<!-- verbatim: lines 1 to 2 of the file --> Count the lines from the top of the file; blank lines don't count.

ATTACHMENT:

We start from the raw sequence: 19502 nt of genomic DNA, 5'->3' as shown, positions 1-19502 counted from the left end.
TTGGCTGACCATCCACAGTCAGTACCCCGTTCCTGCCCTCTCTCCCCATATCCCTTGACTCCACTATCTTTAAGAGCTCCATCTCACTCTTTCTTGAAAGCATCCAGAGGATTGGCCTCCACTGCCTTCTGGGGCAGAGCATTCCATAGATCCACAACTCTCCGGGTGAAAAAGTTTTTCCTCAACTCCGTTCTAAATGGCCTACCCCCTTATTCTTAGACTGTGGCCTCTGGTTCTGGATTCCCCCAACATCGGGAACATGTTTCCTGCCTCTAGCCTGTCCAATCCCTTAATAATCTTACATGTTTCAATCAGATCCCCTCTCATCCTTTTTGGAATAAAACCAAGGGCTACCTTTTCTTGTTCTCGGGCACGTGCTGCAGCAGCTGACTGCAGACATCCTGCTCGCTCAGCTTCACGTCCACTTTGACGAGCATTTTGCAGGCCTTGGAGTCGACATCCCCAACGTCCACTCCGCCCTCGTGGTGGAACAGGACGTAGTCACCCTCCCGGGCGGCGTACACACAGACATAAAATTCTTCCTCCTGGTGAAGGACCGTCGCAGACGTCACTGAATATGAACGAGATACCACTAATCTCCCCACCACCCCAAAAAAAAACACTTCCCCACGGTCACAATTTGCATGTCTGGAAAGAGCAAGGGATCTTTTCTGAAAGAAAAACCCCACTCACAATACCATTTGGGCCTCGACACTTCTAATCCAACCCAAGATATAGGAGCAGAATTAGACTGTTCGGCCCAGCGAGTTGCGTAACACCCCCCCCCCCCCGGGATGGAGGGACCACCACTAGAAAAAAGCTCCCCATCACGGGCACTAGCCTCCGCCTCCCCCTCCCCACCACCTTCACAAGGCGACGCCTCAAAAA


We start from the raw sequence: 19502 nt of genomic DNA, 5'->3' as shown, positions 1-19502 counted from the left end.
TTGGCTGACCATCCACAGTCAGTACCCCGTTCCTGCCCTCTCTCCCCATATCCCTTGACTCCACTATCTTTAAGAGCTCCATCTCACTCTTTCTTGAAAGCATCCAGAGGATTGGCCTCCACTGCCTTCTGGGGCAGAGCATTCCATAGATCCACAACTCTCCGGGTGAAAAAGTTTTTCCTCAACTCCGTTCTAAATGGCCTACCCCCTTATTCTTAGACTGTGGCCTCTGGTTCTGGATTCCCCCAACATCGGGAACATGTTTCCTGCCTCTAGCCTGTCCAATCCCTTAATAATCTTACATGTTTCAATCAGATCCCCTCTCATCCTTTTTGGAATAAAACCAAGGGCTACCTTTTCTTGTTCTCGGGCACGTGCTGCAGCAGCTGACTGCAGACATCCTGCTCGCTCAGCTTCACGTCCACTTTGACGAGCATTTTGCAGGCCTTGGAGTCGACATCCCCAACGTCCACTCCGCCCTCGTGGTGGAACAGGACGTAGTCACCCTCCCGGGCGGCGTACACACAGACATAAAATTCTTCCTCCTGGTGAAGGACCGTCGCAGACGTCACTGAATATGAACGAGATACCACTAATCTCCCCACCACCCCAAAAAAAAACACTTCCCCACGGTCACAATTTGCATGTCTGGAAAGAGCAAGGGATCTTTTCTGAAAGAAAAACCCCACTCACAATACCATTTGGGCCTCGACACTTCTAATCCAACCCAAGATATAGGAGCAGAATTAGACTGTTCGGCCCAGCGAGTTGCGTAACACCCCCCCCCCCCCGGGATGGAGGGACCACCACTAGAAAAAAGCTCCCCATCACGGGCACTAGCCTCCGCCTCCCCCTCCCCACCACCTTCACAAGGCGACGCCTCAAAAA